Canada’s economy goes on a slower path

jeremy torobin – OTTAWA— From Wednesday’s Globe and Mail

Europe’s debt quagmire, a flagging U.S. rebound and slowing growth in China are taking the steam out of Canada’s economic outlook.
Canada’s top policy makers said the country’s prospects for this year and next have deteriorated as a slowing global economy weighs on exporters and cuts into confidence at home.
Consumer and business spending is expected to slow and unemployment is expected to hover close to the current 7.1-per-cent level for years, factors that will likely keep interest rates near emergency levels until as late as 2013.
Bank of Canada Governor Mark Carney and Finance Minister Jim Flaherty insist Canada and its top trading partner, the United States, won’t slide back into another recession. However, both suggested that outlook depends on European leaders to contain a debt crisis before it pushes the region into a serious slump.
Mr. Carney on Tuesday left the Bank of Canada’s key interest rate at 1 per cent for a ninth consecutive decision. Canada will feel the effects of weak U.S. growth that will persist until mid-2012, and a “brief recession” in the euro zone, he noted.
The bank chopped its forecasts for 2011 and 2012 and said the Canadian economy will not return to full capacity until the end of 2013, 18 months later than policy makers had projected in July. And Mr. Flaherty said the economic projections that underpinned his latest budget face a “significant downgrade.”
The gloomier outlook comes ahead of a crucial gathering of European leaders on Wednesday and a Group of 20 summit next week in France, both aimed at stemming the euro zone debt mess before it engulfs the continent’s banking system and tips the world economy back into recession. The slowdown is already affecting Canadian financial conditions, consumer and business confidence, and trade, the central bank said, also warning that while its forecast assumes the European crisis will be contained, that notion is “clearly subject to downside risks.”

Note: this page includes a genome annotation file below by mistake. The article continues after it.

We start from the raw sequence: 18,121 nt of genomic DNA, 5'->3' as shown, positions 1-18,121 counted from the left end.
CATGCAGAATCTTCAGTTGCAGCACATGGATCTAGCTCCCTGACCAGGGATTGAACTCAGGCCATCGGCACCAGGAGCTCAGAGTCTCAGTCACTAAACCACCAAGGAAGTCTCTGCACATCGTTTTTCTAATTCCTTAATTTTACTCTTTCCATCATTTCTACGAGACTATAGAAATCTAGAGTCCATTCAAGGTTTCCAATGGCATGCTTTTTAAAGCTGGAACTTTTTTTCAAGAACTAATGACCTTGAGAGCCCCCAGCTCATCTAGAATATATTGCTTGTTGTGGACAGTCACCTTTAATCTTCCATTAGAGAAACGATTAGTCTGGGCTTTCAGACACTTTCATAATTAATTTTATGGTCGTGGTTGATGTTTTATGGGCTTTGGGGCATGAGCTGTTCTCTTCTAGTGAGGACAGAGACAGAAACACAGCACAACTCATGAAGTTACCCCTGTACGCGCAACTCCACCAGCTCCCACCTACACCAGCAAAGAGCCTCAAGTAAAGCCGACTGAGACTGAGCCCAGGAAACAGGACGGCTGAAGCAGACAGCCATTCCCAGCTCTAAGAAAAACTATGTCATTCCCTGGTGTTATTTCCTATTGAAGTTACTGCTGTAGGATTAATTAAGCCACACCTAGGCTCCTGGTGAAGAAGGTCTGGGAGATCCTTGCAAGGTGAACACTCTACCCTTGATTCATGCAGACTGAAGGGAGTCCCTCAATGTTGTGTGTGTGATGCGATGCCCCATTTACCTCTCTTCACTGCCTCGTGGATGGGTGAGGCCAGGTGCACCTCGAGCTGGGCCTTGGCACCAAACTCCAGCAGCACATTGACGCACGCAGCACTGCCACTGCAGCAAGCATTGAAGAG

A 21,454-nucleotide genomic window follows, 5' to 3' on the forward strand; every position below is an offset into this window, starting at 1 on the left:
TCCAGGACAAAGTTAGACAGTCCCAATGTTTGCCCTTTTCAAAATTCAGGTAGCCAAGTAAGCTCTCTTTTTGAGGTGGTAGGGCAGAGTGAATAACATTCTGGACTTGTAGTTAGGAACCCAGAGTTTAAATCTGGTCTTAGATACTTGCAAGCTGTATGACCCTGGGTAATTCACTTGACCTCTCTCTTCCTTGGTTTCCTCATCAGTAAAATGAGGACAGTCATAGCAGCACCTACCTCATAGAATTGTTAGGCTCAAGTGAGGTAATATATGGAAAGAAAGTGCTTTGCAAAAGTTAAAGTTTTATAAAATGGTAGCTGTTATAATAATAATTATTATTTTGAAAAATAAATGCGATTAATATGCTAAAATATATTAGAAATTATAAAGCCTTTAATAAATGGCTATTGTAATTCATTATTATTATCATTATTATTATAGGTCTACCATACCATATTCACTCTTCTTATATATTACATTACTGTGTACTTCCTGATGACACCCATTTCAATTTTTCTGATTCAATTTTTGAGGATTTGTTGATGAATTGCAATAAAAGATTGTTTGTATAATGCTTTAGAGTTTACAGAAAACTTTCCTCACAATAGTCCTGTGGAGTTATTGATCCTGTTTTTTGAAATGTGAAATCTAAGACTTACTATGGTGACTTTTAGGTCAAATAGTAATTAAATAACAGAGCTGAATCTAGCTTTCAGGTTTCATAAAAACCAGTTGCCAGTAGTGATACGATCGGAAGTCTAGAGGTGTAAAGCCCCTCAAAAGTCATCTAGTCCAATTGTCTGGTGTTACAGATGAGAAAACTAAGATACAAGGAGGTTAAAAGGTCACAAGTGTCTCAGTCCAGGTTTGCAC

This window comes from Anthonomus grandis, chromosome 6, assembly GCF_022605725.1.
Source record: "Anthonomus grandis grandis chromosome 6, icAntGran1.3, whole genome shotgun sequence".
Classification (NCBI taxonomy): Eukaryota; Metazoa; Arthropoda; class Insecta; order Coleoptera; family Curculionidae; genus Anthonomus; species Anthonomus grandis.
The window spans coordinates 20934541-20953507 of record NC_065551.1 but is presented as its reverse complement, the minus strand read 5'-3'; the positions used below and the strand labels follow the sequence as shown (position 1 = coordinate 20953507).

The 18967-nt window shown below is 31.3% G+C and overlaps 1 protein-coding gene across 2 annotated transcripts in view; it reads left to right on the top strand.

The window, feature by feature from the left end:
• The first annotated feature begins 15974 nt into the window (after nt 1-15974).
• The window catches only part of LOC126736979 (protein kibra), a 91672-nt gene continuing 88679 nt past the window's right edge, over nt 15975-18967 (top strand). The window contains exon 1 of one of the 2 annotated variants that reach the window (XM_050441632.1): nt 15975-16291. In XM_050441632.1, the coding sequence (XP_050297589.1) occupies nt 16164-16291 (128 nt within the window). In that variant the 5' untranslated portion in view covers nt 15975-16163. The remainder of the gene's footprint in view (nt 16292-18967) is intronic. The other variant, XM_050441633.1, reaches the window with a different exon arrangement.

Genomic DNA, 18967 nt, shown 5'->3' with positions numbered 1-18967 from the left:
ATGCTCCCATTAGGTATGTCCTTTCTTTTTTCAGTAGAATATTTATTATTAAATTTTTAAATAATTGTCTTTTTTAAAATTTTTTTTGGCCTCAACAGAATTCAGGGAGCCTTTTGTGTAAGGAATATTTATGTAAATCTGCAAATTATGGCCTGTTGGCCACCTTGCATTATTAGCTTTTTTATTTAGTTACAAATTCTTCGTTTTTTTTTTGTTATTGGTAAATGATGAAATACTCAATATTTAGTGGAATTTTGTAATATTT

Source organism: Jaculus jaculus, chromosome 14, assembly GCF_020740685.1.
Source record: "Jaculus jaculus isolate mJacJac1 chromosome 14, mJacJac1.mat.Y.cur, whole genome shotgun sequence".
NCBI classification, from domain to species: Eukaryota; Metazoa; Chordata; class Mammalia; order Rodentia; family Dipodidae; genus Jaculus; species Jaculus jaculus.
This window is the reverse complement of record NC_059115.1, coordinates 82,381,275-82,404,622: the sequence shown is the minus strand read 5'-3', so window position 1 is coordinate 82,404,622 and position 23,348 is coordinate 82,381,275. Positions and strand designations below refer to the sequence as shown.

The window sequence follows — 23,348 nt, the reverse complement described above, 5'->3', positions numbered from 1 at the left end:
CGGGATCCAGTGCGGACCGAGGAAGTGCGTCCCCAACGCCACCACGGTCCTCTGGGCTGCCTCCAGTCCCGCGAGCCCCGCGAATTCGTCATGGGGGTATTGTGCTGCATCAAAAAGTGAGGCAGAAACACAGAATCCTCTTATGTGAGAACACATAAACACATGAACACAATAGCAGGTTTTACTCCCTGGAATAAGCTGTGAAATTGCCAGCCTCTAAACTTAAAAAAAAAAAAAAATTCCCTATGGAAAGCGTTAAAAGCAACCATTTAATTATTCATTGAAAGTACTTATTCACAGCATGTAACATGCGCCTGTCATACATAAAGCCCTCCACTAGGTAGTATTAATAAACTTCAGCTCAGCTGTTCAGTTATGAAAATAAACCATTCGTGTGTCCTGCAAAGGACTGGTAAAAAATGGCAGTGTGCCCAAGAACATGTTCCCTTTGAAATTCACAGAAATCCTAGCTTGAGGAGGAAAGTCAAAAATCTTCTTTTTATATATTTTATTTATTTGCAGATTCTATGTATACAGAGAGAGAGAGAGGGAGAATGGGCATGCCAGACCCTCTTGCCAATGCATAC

Even if the European situation doesn’t worsen, through the end of 2012 Canada will see “very modest” growth that’s just enough to “keep the unemployment rate treading water,” said Leslie Preston, an economist at Toronto-Dominion Bank.
The Bank of Canada said the economy will grow 2.1 per cent this year instead of its July call of 2.8 per cent, and 1.9 per cent in 2012, down from 2.6 per cent. In 2013, the economy will grow a healthier 2.9 per cent, roughly equal to the average for the two decades before the crisis.
In the meantime, household spending will “grow relatively modestly,” the bank said Tuesday, as lower commodity prices and volatility in markets weigh on Canadians’ sense of financial well-being. Business investment will continue to grow but will also be “dampened” by the global outlook.
All of which means the bank will likely leave interest rates untouched for much of 2012 and possibly into 2013, economists said. Indeed, despite hotter-than-expected inflation readings in recent months, bank policy makers said Tuesday that the drop in energy prices since the summer and a slowdown in big emerging markets like China will tame inflationary pressures everywhere.
Some Canadian companies say they’ve come to accept that their traditional markets will be lukewarm as governments and consumers unwind the massive debt they incurred in recent years.
“These are marathon issues, they’re not sprint issues,’’ said Tom Schmitt, president and CEO of Purolator Courier Ltd., Canada’s largest courier company. “We’re probably talking about years of a little bit of bumpiness along the road.”
Similarly, Don Lang, executive chairman of CCL Industries Inc., a Toronto-based specialty packaging company, said a “pullback” in orders through much of the developed world is still better than a downturn.
“From our perspective, it’s business as usual,” Mr. Lang said. “Positive growth is positive growth, so there are still lots of opportunities for businesses that are well-placed.”

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